Tuesday, December 1, 2009

Best of 2009

Again, it has been a fantastic year for children and young adult literature. There dozens of worthy books to gift the special boy in your life this holiday season. Here is a look at my favorite boy books from the past year. In most years, I generally find pleasure in discovering for myself books from new or relatively unknown authors. This year, though, you’ll notice mostly A-list authors.

Young Adult
Paper Towns – John Green (Dutton)
Angry Management – Chris Crutcher (Greenwillow)
Leviathon – Scott Westerfeld (Simon Pulse)
The Maze Runner – James Dashner (Delacorte)

Middle Grade
The Graveyard Book – Neil Gaiman (HarperCollins)
The Magicians Elephant – Kate DiCamillo (Candlewick)
A Season of Gifts – Richard Peck (Dial)
The Last Olympian – Rick Riordan (Disney Hyperion)

Picture Books
Otis – Loren Long (Philomel)
How Do Dinosaurs Say I Love You? – Jane Yolen (Blue Sky Press)
The Curious Garden – Peter Brown (Little, Brown)
Skippyjon Jones, Lost in Space – Judy Schachner (Dutton)

Thursday, November 19, 2009

2009 THE NATIONAL BOOK AWARDS: YOUNG PEOPLE’S LITERATURE


This year doesn’t bring the big-ticket names of recent years (Laurie Halse Anderson, M.T. Anderson) or the buzz of a breakout novelist (Sherman Alexie) or that blockbuster book every teen wants to read (E. Lockhart’s The Disreputable History of Frankie Landau-Banks). However, this year’s nominees for Young People’s Literature harkens back to the 2004 awards. Like those of five years ago, this list contains very thoughtfully crafted books that from the outside seem quiet (see Luna J.A. Peters, Godless P. Hautman).

This year’s nominations are very personal books from the exquisitely fashioned relationship in Charles and Emma: The Darwins’ Leap of Faith to Hoose’s account of the teen who first defied bus segregation in Claudette Colvin: Twice Toward Justice, this year's winner.

Only one of this bunch could be lapelled anything close to a boys book -- David Small’s work done in graphic novel style -- Stitches, a harrowing childhood memoir.

All of these books are deserving of the recognition, and despite it being labeled a ‘down year’ for teen literature, I look forward to seeing how these books will be remembered in 5 years and beyond.

UP NEXTMy Christmas list, top books of 2009 for the naughty and nice boys on your Christmas List.

Wednesday, October 28, 2009

MIDDLE-GRADE BOOK REVIEW:

Beyond the Grave (The 39 Clues – Book #4) – Jude Watson – Ages 9-12


All of the authors in this series face a tricky situation. The 39 Clues is a series of 10books with each book written by a different author than the one before. The series needs to avoid seeming generic and formulaic from book to book and include the authentic voice of each writer.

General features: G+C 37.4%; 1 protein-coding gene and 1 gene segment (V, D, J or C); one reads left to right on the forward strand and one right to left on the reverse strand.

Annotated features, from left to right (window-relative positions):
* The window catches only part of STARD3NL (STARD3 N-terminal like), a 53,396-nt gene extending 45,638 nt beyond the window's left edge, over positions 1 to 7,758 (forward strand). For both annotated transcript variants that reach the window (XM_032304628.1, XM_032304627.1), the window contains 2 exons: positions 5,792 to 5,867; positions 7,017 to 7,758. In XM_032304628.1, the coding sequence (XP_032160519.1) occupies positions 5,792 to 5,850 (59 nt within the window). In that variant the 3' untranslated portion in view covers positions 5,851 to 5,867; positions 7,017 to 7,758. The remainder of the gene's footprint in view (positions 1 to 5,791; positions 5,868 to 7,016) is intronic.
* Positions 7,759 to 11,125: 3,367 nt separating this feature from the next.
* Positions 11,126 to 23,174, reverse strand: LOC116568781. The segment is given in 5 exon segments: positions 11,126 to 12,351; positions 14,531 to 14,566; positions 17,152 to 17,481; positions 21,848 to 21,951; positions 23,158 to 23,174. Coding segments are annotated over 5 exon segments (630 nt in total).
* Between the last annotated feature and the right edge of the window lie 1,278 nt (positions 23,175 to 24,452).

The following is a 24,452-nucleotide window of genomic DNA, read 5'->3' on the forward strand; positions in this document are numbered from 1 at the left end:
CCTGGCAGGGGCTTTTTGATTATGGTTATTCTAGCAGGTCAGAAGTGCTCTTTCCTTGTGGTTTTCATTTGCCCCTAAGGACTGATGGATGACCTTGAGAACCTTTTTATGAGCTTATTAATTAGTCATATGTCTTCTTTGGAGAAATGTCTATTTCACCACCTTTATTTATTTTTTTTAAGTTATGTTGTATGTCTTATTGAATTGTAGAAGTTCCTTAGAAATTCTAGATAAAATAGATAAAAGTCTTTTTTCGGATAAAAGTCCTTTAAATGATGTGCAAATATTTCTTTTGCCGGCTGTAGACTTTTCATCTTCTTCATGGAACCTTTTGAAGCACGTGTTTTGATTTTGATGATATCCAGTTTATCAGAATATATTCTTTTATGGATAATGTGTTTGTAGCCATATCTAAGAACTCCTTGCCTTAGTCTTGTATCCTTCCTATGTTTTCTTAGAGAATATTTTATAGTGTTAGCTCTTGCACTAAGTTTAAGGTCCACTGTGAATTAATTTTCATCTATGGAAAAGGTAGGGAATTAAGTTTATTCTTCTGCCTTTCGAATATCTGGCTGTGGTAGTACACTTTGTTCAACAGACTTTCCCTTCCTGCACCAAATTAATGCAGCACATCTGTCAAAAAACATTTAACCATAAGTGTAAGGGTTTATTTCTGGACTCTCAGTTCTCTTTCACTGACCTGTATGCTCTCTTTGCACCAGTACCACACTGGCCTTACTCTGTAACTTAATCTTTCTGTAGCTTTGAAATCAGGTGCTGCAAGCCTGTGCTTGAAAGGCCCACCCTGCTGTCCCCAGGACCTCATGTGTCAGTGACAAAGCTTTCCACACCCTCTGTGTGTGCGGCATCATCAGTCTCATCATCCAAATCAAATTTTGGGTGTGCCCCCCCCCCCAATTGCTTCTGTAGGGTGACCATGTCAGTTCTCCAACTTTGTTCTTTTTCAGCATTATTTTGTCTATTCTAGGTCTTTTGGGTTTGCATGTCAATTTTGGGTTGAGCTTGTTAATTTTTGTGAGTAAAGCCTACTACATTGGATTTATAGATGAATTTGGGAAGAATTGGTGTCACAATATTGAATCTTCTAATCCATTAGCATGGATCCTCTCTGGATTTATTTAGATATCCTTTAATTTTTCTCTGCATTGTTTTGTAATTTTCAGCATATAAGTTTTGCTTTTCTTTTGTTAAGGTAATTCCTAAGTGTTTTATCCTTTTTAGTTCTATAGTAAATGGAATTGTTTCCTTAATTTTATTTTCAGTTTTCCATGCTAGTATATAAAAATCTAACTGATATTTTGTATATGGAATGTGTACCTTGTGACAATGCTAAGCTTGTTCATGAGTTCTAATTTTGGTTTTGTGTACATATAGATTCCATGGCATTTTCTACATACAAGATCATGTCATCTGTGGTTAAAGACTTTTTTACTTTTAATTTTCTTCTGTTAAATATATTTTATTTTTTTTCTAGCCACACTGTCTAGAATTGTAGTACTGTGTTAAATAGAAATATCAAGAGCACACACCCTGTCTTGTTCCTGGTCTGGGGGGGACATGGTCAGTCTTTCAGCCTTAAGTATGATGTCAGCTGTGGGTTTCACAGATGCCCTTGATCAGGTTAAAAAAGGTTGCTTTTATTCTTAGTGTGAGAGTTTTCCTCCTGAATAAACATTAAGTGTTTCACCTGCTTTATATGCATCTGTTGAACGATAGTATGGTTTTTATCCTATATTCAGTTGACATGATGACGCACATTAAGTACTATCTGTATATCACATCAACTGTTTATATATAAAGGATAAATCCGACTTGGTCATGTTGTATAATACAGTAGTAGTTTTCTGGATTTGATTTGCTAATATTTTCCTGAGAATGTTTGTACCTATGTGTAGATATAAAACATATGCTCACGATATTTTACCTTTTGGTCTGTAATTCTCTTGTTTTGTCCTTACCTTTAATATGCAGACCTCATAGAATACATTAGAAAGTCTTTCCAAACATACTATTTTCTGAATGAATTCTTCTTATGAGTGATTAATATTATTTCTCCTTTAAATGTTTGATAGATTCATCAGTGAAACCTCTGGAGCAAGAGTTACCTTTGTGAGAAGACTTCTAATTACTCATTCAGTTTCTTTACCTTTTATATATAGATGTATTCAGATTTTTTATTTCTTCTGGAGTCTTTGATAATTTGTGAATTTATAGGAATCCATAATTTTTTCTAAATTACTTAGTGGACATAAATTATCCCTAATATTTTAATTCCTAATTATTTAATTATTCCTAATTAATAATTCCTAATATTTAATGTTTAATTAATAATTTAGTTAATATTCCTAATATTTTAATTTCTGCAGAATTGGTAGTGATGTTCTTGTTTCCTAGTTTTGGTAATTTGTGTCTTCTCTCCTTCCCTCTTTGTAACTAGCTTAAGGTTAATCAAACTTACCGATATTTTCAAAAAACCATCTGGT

Trickier yet for Jude Watson is having to follow three of the best (and three of my favorite) middle-grade adventure writers - Rick Riordan (Percy Jackson series), Gordon Korman (Kidnapped series), Peter Lerangis (Spy X series).


A final tricky dilemma for these authors is writing from the point of view not only of main character Dan, an eleven-year-old adrenaline freak with a photographic memory, but also from the point of view of his older sister, Amy. That’s where many boy readers would just say NO. But with the 39 Clues series, these same readers are treated to a humorous look at themselves and the goofy things a boy might do that Dan actually does.


This series – along with the Percy Jackson and the Olympians series – is a can’t miss as a read-together with my two school-age children. With Beyond the Grave (Scholastic Inc, 2009), we were not disappointed at all with Watson’s turn at the adventure following the two young Cahill’s in their around-the-world quest for the ultimate prize. And it doesn’t hurt that the primary locale is Egypt. From secret rooms and an underwater Nile expedition to being trapped in an ancient ruin, Watson keeps the speed of the chase at a high level, rarely letting his foot off of the pedal. When he does let up a bit, he does it subtly, primarily to bring in back story of the children’s grandmother whose will sends the pre-teens off on this adventure of a lifetime.


RATING:







UP NEXTA look at the National Book Award Finalists:
• David Small’s Stitches (Norton, 2009)
• Deborah Heiligman for Charles and Emma: The Darwins’ Leap of Faith (Holt, 2008)
• Phillip Hoose for Claudette Colvin: Twice Toward Justice (Farrar, Straus, 2009)
• Laini Taylor for Lips Touch: Three Times (Arthur A. Levine Books/Scholastic, 2009)
• Rita Williams-Garcia for Jumped (HarperTeen, 2009)

Wednesday, October 21, 2009

PICTURE BOOK REVIEW: Dinosaur Versus Bedtime – Bob Shea – Ages 4-6

It is so important to get kids – boys and girls – loving books as early in life as possible. So that is how we’ll start, focusing on the earliest readers and the so-to-be readers. And what better way to launch a site dedicated to books for boys than with the ultimate boy book?


Dinosaur Versus Bedtime (Hyperion) by Bob Shea is a story that truly gets the mind of a 4 year old boy. Every boy imagines himself a superhero or a monster with a world of challenges before him. Here as a spunky red dinosaur, the main character tackles the everyday life of a kid with nothing that can defeat him. From a pile of fall leaves to the big slide, celebrates his victories until he finally must face his biggest challenge – bedtime.

With simple crayon-style illustrations reminiscent of the oh-so-popular Mo Willems pigeon series, Shea brings a simple, yet energetic life to this dinosaur story. The repetitive and anticipatory text is perfect for engaging a youngster and a wonderful way to end the day for the active little explorers in your life.

RATING:




UP NEXT
MIDDLE GRADE REVIEW: Beyond the Grave (39 Clues Series – Book #4) – Jude Watson – Ages 9-12